September 2019
Volume 19, Issue 10
Open Access
Vision Sciences Society Annual Meeting Abstract  |   September 2019
Does Avatar Presence Facilitate Affordance Judgments from Different Perspectives?
Author Affiliations & Notes
  • Morgan A Saxon
    Department of Psychology, University of Utah
  • Brandon J Thomas
    Department of Psychology, University of Utah
    Department of Psychology, University of Wisconsin-Whitewater
  • Jeanine K Stefanucci
    Department of Psychology, University of Utah
  • Sarah H Creem-Regehr
    Department of Psychology, University of Utah
Journal of Vision September 2019, Vol.19, 221c. doi:
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      Morgan A Saxon, Brandon J Thomas, Jeanine K Stefanucci, Sarah H Creem-Regehr; Does Avatar Presence Facilitate Affordance Judgments from Different Perspectives?. Journal of Vision 2019;19(10):221c.

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      © ARVO (1962-2015); The Authors (2016-present)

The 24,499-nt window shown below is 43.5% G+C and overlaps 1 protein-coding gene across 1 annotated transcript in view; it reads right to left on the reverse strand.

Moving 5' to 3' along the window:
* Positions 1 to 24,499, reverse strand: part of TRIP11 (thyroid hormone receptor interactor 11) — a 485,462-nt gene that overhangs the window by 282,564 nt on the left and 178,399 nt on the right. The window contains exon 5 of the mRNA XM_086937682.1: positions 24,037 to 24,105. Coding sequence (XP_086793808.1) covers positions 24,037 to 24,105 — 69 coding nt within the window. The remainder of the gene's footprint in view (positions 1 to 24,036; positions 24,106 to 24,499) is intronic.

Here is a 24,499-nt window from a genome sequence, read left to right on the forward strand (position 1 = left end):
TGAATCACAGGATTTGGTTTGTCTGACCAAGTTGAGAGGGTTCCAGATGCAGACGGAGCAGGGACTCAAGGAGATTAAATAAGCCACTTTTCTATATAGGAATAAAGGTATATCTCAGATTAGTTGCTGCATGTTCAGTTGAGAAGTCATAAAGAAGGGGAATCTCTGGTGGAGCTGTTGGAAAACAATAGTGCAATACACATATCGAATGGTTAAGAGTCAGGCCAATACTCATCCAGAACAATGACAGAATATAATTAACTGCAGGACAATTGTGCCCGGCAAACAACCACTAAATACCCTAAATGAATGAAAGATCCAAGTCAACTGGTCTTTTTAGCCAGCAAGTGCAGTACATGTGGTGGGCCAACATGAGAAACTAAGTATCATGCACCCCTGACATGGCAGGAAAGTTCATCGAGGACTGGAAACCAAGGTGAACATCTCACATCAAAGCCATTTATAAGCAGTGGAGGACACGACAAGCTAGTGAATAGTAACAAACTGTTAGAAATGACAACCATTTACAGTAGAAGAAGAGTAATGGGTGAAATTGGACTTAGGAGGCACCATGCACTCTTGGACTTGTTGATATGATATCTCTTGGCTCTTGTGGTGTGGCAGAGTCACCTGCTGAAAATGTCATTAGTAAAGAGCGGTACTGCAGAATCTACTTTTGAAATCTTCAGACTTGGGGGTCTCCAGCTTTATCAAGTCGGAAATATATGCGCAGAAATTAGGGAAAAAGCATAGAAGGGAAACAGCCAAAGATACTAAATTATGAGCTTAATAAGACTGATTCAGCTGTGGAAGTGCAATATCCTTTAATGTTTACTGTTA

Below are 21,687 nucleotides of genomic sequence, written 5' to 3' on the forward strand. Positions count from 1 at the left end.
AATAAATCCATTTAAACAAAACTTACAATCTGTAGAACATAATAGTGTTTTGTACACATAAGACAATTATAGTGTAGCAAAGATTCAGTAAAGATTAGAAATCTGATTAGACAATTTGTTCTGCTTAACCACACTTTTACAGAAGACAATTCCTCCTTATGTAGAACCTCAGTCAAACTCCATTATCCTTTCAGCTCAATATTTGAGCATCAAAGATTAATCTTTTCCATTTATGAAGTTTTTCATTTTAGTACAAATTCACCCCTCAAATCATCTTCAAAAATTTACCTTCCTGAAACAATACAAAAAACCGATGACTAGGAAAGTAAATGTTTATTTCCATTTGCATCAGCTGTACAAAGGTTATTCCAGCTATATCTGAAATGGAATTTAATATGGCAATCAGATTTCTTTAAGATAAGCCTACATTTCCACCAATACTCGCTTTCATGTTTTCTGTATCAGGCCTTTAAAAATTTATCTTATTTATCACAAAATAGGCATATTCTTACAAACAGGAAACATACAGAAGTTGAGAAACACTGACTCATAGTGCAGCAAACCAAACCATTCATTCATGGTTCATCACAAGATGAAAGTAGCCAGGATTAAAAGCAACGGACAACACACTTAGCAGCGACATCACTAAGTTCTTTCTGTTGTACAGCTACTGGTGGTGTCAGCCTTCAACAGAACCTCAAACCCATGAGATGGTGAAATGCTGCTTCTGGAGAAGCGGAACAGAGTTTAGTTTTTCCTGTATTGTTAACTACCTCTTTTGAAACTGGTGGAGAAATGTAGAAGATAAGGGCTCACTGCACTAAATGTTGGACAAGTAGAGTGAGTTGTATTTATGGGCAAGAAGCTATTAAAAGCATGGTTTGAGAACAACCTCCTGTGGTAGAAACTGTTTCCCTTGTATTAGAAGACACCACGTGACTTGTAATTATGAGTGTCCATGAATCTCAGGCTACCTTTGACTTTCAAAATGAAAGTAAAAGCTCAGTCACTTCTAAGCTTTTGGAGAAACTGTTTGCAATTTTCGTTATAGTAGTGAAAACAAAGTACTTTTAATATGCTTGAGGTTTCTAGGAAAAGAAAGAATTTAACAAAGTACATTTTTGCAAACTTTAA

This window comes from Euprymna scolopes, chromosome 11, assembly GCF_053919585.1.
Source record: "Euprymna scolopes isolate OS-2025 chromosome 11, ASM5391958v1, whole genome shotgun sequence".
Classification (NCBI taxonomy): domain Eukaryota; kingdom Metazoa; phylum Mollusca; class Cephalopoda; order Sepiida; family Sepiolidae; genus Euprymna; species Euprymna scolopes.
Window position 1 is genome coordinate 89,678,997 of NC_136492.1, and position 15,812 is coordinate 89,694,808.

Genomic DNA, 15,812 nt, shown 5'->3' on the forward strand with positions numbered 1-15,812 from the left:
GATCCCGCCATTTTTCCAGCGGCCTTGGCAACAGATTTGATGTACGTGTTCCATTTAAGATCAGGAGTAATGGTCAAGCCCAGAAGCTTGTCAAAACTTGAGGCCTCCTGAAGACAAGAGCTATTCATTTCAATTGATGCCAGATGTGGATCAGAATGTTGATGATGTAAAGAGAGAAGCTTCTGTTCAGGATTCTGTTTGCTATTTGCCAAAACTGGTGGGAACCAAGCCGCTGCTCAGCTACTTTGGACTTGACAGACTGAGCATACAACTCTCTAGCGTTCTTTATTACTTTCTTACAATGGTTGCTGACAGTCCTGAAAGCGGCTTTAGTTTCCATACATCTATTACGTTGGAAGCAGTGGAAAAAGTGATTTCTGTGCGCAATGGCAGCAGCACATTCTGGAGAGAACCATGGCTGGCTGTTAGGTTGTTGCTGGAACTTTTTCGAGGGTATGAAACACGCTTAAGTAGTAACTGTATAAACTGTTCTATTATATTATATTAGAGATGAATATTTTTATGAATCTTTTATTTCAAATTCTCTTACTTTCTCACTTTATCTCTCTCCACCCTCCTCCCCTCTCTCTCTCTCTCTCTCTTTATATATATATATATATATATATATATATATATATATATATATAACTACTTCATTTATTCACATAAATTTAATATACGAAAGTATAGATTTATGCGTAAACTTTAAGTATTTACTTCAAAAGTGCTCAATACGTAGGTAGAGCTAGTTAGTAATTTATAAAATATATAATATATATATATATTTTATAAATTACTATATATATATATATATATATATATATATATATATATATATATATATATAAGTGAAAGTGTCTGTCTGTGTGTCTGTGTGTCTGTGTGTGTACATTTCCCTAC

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Previous research shows individuals are accurate at judging their own affordances as well as the affordances of others. In the current study, we used immersive virtual reality to investigate individuals’ abilities to judge affordances from a perspective other than their own. In addition, we tested whether the presence of a human avatar facilitated participants’ abilities to make those judgments. Within a virtual room, participants (N = 45) sat at a table and judged whether a ball was reachable from their own perspective (block 1) or another perspective (blocks 2 and 3, counterbalanced). To reliably evoke perspective-taking, we asked participants to make a judgment of whether the ball was reachable with either the right or left hand or not reachable with either hand. We varied ball distance and angle in all blocks. In blocks 2 and 3, either a chair or a chair with an avatar present also appeared at various angles (90°, 120°, 150°, 180°, 210°, 250°, 270°) around the table. We asked participants to imagine they were sitting at the position of the chair or the avatar at its current position to make the reaching affordance judgment. Results showed an effect for avatar presence, with participants responding faster when the avatar was present compared to when the chair was empty. We also found different reaction patterns as a function of degree of rotation, when the avatar was present versus absent. With the avatar, reaction times increased as angle of disparity from the viewer’s location increased. Without the avatar, there was not as clear a response time function, with increased response time at 90 and 270 degree rotations. The results suggest that perspective-taking to judge reach affordances from a new viewpoint is facilitated by the presence of an avatar.


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